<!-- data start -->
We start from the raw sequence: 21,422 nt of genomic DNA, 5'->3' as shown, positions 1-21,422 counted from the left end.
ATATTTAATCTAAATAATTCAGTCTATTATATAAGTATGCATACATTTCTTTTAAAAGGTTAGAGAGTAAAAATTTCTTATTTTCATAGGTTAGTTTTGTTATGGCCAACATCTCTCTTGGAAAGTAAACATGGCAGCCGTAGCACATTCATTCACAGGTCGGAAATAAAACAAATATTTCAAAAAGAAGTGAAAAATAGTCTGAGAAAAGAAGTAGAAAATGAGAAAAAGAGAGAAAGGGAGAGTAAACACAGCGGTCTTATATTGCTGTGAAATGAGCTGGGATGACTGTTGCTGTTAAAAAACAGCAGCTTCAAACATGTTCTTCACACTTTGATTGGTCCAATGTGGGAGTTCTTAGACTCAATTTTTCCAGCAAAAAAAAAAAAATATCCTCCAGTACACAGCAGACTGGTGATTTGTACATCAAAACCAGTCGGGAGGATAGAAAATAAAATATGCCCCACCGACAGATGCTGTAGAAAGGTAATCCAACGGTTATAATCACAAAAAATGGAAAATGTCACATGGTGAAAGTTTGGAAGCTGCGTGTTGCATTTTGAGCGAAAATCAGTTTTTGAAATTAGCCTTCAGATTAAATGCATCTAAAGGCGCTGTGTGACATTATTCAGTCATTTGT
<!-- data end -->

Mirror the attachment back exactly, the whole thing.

We start from the raw sequence: 21,422 nt of genomic DNA, 5'->3' as shown, positions 1-21,422 counted from the left end.
ATATTTAATCTAAATAATTCAGTCTATTATATAAGTATGCATACATTTCTTTTAAAAGGTTAGAGAGTAAAAATTTCTTATTTTCATAGGTTAGTTTTGTTATGGCCAACATCTCTCTTGGAAAGTAAACATGGCAGCCGTAGCACATTCATTCACAGGTCGGAAATAAAACAAATATTTCAAAAAGAAGTGAAAAATAGTCTGAGAAAAGAAGTAGAAAATGAGAAAAAGAGAGAAAGGGAGAGTAAACACAGCGGTCTTATATTGCTGTGAAATGAGCTGGGATGACTGTTGCTGTTAAAAAACAGCAGCTTCAAACATGTTCTTCACACTTTGATTGGTCCAATGTGGGAGTTCTTAGACTCAATTTTTCCAGCAAAAAAAAAAAAATATCCTCCAGTACACAGCAGACTGGTGATTTGTACATCAAAACCAGTCGGGAGGATAGAAAATAAAATATGCCCCACCGACAGATGCTGTAGAAAGGTAATCCAACGGTTATAATCACAAAAAATGGAAAATGTCACATGGTGAAAGTTTGGAAGCTGCGTGTTGCATTTTGAGCGAAAATCAGTTTTTGAAATTAGCCTTCAGATTAAATGCATCTAAAGGCGCTGTGTGACATTATTCAGTCATTTGT